If you are taking medicines – including insulin – to control your diabetes, you may have already had a low blood sugar episode. But do you know the different stages of hypoglycemia and how to treat and manage each? Read on to find out more and set up your back-up plan at www.monplandesecours.ca ; this knowledge could help you improve your diabetes control!
We talk about hypoglycemia when blood sugar (the level of sugar in the blood) drops to less than 4 mmol / L. People who take medicines – including insulin – to control their diabetes are likely to have episodes of hypoglycemia because taking too much insulin for their needs can cause blood sugar levels to drop sharply. blood sugar. Other factors can trigger hypoglycemia, such as not eating enough or exercising more intensely than usual.
Hypoglycemia can be mild, moderate or severe and can be recognized by certain symptoms. If you have diabetes, it is important that you know how to recognize the symptoms of low blood sugar so that you can intervene quickly. Familiarizing yourself with all of the signs and symptoms for each stage of hypoglycemia is a good place to start.
Mild or moderate hypoglycemia
According to a recent survey of 151 Canadians with type 1 diabetes and 450 Canadians with type 2 diabetes, 93% and 69% of respondents, respectively, have experienced an episode of mild hypoglycemia in the past year. ¹. The following symptoms are usually signs of mild hypoglycemia:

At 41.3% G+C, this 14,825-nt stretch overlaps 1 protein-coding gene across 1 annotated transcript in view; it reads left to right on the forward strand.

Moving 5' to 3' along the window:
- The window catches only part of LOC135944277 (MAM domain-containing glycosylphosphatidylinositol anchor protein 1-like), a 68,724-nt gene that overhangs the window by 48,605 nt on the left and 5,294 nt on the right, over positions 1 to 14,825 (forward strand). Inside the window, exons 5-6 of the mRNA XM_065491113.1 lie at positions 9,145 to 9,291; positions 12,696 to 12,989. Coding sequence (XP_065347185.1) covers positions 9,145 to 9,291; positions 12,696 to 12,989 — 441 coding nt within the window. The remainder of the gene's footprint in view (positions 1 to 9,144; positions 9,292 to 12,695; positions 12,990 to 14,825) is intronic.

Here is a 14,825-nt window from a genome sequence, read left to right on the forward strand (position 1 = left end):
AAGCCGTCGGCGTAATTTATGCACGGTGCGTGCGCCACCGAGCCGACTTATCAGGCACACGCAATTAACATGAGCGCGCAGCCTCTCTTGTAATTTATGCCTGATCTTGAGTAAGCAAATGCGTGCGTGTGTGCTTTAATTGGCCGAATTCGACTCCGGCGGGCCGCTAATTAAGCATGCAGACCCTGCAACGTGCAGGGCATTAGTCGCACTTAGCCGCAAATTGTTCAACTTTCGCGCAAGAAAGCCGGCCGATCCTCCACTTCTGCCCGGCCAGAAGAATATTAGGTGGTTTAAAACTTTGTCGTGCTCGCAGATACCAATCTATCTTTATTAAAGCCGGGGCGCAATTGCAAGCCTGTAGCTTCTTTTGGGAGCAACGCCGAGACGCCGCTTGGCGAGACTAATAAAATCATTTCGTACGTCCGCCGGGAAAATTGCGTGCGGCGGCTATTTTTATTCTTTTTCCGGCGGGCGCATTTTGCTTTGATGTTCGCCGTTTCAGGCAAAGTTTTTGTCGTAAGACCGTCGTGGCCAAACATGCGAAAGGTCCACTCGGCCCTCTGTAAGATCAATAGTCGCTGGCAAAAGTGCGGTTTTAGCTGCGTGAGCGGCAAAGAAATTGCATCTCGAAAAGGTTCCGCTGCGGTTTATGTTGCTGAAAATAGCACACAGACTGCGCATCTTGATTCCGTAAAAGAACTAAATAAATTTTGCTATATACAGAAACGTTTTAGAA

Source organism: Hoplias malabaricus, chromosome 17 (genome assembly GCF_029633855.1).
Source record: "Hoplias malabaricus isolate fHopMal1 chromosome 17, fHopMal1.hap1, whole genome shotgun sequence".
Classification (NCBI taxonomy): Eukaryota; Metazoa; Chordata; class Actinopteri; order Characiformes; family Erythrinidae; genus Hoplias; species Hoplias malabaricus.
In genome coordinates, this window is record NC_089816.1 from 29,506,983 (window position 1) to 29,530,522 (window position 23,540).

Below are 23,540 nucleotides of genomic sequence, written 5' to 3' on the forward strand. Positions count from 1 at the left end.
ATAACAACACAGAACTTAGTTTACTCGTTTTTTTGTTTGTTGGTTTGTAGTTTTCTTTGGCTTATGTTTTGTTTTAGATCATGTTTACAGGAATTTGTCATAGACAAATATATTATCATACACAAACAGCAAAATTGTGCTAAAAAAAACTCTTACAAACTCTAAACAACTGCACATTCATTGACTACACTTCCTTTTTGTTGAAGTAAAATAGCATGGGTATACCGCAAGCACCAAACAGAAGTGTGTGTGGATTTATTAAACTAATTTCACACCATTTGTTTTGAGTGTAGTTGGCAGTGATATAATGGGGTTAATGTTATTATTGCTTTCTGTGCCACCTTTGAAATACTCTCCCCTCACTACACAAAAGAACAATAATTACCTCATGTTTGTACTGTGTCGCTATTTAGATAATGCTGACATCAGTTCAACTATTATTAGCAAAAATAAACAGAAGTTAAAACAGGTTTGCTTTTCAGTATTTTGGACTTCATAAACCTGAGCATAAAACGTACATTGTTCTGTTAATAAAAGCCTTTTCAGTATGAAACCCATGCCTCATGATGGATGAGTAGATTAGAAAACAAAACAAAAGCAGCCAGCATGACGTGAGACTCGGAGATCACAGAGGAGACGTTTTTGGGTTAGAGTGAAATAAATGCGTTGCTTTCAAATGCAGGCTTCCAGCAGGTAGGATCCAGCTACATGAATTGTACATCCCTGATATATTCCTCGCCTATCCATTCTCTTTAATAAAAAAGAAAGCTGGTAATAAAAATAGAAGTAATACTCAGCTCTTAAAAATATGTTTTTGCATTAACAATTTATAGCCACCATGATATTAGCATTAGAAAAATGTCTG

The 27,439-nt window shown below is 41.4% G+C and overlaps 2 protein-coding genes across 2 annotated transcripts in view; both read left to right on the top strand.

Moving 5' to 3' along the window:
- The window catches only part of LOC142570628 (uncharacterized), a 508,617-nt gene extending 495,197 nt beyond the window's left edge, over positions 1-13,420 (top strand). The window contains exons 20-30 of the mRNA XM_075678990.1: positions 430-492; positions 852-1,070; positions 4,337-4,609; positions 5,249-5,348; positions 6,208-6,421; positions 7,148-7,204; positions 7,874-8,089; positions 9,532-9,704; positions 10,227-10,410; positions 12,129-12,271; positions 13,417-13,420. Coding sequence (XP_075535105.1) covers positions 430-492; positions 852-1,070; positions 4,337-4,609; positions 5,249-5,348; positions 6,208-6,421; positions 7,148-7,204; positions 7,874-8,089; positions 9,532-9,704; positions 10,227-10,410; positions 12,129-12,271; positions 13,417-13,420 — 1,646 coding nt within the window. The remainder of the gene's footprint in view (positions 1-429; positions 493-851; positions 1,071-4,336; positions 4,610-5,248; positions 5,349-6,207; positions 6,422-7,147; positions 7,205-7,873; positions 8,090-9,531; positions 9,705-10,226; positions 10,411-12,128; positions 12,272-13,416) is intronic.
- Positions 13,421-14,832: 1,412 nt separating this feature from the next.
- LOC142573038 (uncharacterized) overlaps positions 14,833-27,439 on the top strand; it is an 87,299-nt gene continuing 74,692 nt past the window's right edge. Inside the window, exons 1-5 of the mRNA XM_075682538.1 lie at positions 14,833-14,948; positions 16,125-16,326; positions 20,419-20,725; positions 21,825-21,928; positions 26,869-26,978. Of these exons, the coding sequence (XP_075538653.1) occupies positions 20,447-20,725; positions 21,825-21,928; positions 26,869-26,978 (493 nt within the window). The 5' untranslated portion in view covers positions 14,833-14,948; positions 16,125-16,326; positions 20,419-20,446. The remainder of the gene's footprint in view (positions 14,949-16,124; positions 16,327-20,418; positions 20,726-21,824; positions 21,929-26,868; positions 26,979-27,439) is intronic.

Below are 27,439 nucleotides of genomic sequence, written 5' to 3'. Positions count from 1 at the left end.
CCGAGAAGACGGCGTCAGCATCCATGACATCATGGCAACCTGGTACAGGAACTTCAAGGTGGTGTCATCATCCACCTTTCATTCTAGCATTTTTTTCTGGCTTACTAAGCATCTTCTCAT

• Extreme hunger
Moderate hypoglycemia can cause the same symptoms, in addition to these:
• Difficulty concentrating or speaking
• Feeling weak
• Vision changes
• Mood swings
If you are having an episode of mild or moderate hypoglycemia, you will probably be able to remedy the situation on your own, for example by ingesting 20 grams of sugar in the form of glucose tablets, 4 sachets of sugar dissolved in a glass of sugar. water or 1 tablespoon of honey.
Many Canadians with diabetes are unfamiliar with severe hypoglycemia. We speak of severe hypoglycemia when the person is no longer able to ingest sugar quickly and someone else has to intervene. But while less familiar with severe hypoglycemia, Canadians still experience episodes. According to the same survey, 58% of people with type 1 diabetes and 29% of people with type 2 diabetes have already experienced an episode of severe hypoglycemia². Although severe hypoglycemia is less common than mild or moderate hypoglycemia, anyone who takes insulin or a drug that stimulates insulin secretion is vulnerable.
During an episode of severe hypoglycemia, the blood sugar level usually drops below 2.8 mmol / L and the person may then have some or all of the symptoms of mild or moderate hypoglycemia. In addition, she may pass out or have seizures. In rare cases, severe hypoglycemia can be life threatening.
A person with diabetes who experiences an episode of severe hypoglycemia while being conscious should be treated by ingesting 20 grams of carbohydrate in the form of glucose tablets or another fast source of sugar. If the diabetic person with severe hypoglycemia is unconscious, they should be treated with glucagon. If you are at risk of severe hypoglycemia, you can take action now! If you have diabetes, it’s important to make sure your close friends and family know what to do with severe hypoglycemia so that they can help you. Emergency services should be called in all cases of severe hypoglycemia.
Sometimes a person with hypoglycemia experiences only one or two of the symptoms listed above. Sometimes the person feels absolutely nothing wrong; this phenomenon is called “hypoglycemia not being perceived”. This is why it is important to measure your blood sugar regularly.
The ideal is to prevent hypoglycemia; however, it is always a good idea to be prepared for a crisis by wearing a MedicAlert ® bracelet, carrying a quick sugar with you, and having a glucagon kit on hand at all times. Talking to those close to you about your emergency plan for severe hypoglycaemia will help you manage your episode quickly. Talk to your diabetes care team and start making your plan today.